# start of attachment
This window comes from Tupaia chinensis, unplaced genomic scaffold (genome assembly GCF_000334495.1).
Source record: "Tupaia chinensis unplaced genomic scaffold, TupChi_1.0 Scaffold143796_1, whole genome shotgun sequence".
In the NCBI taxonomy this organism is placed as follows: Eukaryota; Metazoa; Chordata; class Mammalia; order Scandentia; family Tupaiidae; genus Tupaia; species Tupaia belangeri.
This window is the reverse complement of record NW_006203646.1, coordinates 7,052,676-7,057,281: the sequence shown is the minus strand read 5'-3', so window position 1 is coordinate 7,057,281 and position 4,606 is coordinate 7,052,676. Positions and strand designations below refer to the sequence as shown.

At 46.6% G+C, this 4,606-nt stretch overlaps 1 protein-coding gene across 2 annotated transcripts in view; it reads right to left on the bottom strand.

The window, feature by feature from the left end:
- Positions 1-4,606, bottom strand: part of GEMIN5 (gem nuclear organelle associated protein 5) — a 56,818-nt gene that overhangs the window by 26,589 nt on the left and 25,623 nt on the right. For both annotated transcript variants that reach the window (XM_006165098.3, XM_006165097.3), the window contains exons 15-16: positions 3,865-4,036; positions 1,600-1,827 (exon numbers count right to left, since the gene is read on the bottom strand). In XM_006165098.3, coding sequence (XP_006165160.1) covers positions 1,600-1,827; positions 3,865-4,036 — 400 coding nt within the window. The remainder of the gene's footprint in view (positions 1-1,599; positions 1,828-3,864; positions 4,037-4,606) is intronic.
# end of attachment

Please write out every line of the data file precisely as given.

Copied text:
This window comes from Tupaia chinensis, unplaced genomic scaffold (genome assembly GCF_000334495.1).
Source record: "Tupaia chinensis unplaced genomic scaffold, TupChi_1.0 Scaffold143796_1, whole genome shotgun sequence".
In the NCBI taxonomy this organism is placed as follows: Eukaryota; Metazoa; Chordata; class Mammalia; order Scandentia; family Tupaiidae; genus Tupaia; species Tupaia belangeri.
This window is the reverse complement of record NW_006203646.1, coordinates 7,052,676-7,057,281: the sequence shown is the minus strand read 5'-3', so window position 1 is coordinate 7,057,281 and position 4,606 is coordinate 7,052,676. Positions and strand designations below refer to the sequence as shown.

At 46.6% G+C, this 4,606-nt stretch overlaps 1 protein-coding gene across 2 annotated transcripts in view; it reads right to left on the bottom strand.

The window, feature by feature from the left end:
- Positions 1-4,606, bottom strand: part of GEMIN5 (gem nuclear organelle associated protein 5) — a 56,818-nt gene that overhangs the window by 26,589 nt on the left and 25,623 nt on the right. For both annotated transcript variants that reach the window (XM_006165098.3, XM_006165097.3), the window contains exons 15-16: positions 3,865-4,036; positions 1,600-1,827 (exon numbers count right to left, since the gene is read on the bottom strand). In XM_006165098.3, coding sequence (XP_006165160.1) covers positions 1,600-1,827; positions 3,865-4,036 — 400 coding nt within the window. The remainder of the gene's footprint in view (positions 1-1,599; positions 1,828-3,864; positions 4,037-4,606) is intronic.